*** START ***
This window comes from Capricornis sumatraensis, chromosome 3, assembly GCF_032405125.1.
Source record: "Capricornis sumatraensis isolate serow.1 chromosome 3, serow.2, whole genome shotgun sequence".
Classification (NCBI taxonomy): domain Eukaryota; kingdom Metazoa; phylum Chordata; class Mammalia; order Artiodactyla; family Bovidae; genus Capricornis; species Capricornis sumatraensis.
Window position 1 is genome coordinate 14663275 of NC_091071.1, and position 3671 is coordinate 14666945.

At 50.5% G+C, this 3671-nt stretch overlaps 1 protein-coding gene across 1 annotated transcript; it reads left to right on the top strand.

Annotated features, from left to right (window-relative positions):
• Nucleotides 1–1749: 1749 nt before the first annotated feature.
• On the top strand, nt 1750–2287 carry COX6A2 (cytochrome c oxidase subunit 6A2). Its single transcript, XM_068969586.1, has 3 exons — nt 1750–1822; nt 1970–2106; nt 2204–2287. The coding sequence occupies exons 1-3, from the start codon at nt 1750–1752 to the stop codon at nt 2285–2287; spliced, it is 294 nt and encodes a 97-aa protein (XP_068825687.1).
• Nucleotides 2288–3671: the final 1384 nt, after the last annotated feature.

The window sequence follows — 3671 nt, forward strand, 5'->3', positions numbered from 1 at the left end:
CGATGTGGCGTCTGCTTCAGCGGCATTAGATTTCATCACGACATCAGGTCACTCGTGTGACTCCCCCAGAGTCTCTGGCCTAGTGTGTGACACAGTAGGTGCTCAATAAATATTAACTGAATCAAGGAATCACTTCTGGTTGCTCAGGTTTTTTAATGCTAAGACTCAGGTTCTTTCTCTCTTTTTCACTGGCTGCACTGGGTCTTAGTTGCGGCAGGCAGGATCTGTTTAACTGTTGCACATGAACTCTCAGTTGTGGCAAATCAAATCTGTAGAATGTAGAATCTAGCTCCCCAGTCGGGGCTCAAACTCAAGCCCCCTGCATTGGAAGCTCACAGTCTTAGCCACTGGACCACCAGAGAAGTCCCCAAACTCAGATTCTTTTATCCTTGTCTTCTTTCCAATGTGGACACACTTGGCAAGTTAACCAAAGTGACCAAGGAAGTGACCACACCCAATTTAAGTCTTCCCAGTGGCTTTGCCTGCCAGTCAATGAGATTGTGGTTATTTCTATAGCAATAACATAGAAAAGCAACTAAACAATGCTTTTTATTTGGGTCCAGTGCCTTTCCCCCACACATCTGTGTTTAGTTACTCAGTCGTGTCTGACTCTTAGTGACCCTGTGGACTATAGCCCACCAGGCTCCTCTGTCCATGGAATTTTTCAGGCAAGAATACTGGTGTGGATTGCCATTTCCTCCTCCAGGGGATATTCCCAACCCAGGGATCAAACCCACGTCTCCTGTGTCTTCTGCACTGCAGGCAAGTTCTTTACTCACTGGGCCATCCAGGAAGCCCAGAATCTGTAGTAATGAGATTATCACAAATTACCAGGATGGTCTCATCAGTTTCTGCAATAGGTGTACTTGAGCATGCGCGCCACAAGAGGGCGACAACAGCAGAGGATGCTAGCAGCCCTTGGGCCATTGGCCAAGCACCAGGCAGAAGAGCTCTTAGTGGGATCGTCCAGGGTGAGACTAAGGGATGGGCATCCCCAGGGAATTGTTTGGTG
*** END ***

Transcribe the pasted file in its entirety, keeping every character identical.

This window comes from Capricornis sumatraensis, chromosome 3, assembly GCF_032405125.1.
Source record: "Capricornis sumatraensis isolate serow.1 chromosome 3, serow.2, whole genome shotgun sequence".
Classification (NCBI taxonomy): domain Eukaryota; kingdom Metazoa; phylum Chordata; class Mammalia; order Artiodactyla; family Bovidae; genus Capricornis; species Capricornis sumatraensis.
Window position 1 is genome coordinate 14663275 of NC_091071.1, and position 3671 is coordinate 14666945.

At 50.5% G+C, this 3671-nt stretch overlaps 1 protein-coding gene across 1 annotated transcript; it reads left to right on the top strand.

Annotated features, from left to right (window-relative positions):
• Nucleotides 1–1749: 1749 nt before the first annotated feature.
• On the top strand, nt 1750–2287 carry COX6A2 (cytochrome c oxidase subunit 6A2). Its single transcript, XM_068969586.1, has 3 exons — nt 1750–1822; nt 1970–2106; nt 2204–2287. The coding sequence occupies exons 1-3, from the start codon at nt 1750–1752 to the stop codon at nt 2285–2287; spliced, it is 294 nt and encodes a 97-aa protein (XP_068825687.1).
• Nucleotides 2288–3671: the final 1384 nt, after the last annotated feature.

The window sequence follows — 3671 nt, forward strand, 5'->3', positions numbered from 1 at the left end:
CGATGTGGCGTCTGCTTCAGCGGCATTAGATTTCATCACGACATCAGGTCACTCGTGTGACTCCCCCAGAGTCTCTGGCCTAGTGTGTGACACAGTAGGTGCTCAATAAATATTAACTGAATCAAGGAATCACTTCTGGTTGCTCAGGTTTTTTAATGCTAAGACTCAGGTTCTTTCTCTCTTTTTCACTGGCTGCACTGGGTCTTAGTTGCGGCAGGCAGGATCTGTTTAACTGTTGCACATGAACTCTCAGTTGTGGCAAATCAAATCTGTAGAATGTAGAATCTAGCTCCCCAGTCGGGGCTCAAACTCAAGCCCCCTGCATTGGAAGCTCACAGTCTTAGCCACTGGACCACCAGAGAAGTCCCCAAACTCAGATTCTTTTATCCTTGTCTTCTTTCCAATGTGGACACACTTGGCAAGTTAACCAAAGTGACCAAGGAAGTGACCACACCCAATTTAAGTCTTCCCAGTGGCTTTGCCTGCCAGTCAATGAGATTGTGGTTATTTCTATAGCAATAACATAGAAAAGCAACTAAACAATGCTTTTTATTTGGGTCCAGTGCCTTTCCCCCACACATCTGTGTTTAGTTACTCAGTCGTGTCTGACTCTTAGTGACCCTGTGGACTATAGCCCACCAGGCTCCTCTGTCCATGGAATTTTTCAGGCAAGAATACTGGTGTGGATTGCCATTTCCTCCTCCAGGGGATATTCCCAACCCAGGGATCAAACCCACGTCTCCTGTGTCTTCTGCACTGCAGGCAAGTTCTTTACTCACTGGGCCATCCAGGAAGCCCAGAATCTGTAGTAATGAGATTATCACAAATTACCAGGATGGTCTCATCAGTTTCTGCAATAGGTGTACTTGAGCATGCGCGCCACAAGAGGGCGACAACAGCAGAGGATGCTAGCAGCCCTTGGGCCATTGGCCAAGCACCAGGCAGAAGAGCTCTTAGTGGGATCGTCCAGGGTGAGACTAAGGGATGGGCATCCCCAGGGAATTGTTTGGTG